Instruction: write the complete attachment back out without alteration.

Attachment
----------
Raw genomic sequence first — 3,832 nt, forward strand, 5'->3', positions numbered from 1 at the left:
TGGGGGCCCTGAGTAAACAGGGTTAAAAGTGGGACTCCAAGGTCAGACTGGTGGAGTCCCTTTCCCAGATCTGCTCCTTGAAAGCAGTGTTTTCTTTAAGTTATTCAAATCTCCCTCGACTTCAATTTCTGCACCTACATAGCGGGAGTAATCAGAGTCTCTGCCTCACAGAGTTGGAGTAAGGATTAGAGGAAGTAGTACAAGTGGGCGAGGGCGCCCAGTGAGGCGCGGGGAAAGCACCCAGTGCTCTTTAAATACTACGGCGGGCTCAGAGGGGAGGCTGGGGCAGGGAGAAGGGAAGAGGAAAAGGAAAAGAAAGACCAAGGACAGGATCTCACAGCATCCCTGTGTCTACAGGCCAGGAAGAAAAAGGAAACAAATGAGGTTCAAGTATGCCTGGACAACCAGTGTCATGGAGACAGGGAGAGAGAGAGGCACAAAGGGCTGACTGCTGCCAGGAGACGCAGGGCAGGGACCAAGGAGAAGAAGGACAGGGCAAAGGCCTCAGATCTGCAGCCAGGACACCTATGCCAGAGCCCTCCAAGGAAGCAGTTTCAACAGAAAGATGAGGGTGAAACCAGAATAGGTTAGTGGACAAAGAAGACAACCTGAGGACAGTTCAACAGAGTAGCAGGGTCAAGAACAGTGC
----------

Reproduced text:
Raw genomic sequence first — 3,832 nt, forward strand, 5'->3', positions numbered from 1 at the left:
TGGGGGCCCTGAGTAAACAGGGTTAAAAGTGGGACTCCAAGGTCAGACTGGTGGAGTCCCTTTCCCAGATCTGCTCCTTGAAAGCAGTGTTTTCTTTAAGTTATTCAAATCTCCCTCGACTTCAATTTCTGCACCTACATAGCGGGAGTAATCAGAGTCTCTGCCTCACAGAGTTGGAGTAAGGATTAGAGGAAGTAGTACAAGTGGGCGAGGGCGCCCAGTGAGGCGCGGGGAAAGCACCCAGTGCTCTTTAAATACTACGGCGGGCTCAGAGGGGAGGCTGGGGCAGGGAGAAGGGAAGAGGAAAAGGAAAAGAAAGACCAAGGACAGGATCTCACAGCATCCCTGTGTCTACAGGCCAGGAAGAAAAAGGAAACAAATGAGGTTCAAGTATGCCTGGACAACCAGTGTCATGGAGACAGGGAGAGAGAGAGGCACAAAGGGCTGACTGCTGCCAGGAGACGCAGGGCAGGGACCAAGGAGAAGAAGGACAGGGCAAAGGCCTCAGATCTGCAGCCAGGACACCTATGCCAGAGCCCTCCAAGGAAGCAGTTTCAACAGAAAGATGAGGGTGAAACCAGAATAGGTTAGTGGACAAAGAAGACAACCTGAGGACAGTTCAACAGAGTAGCAGGGTCAAGAACAGTGC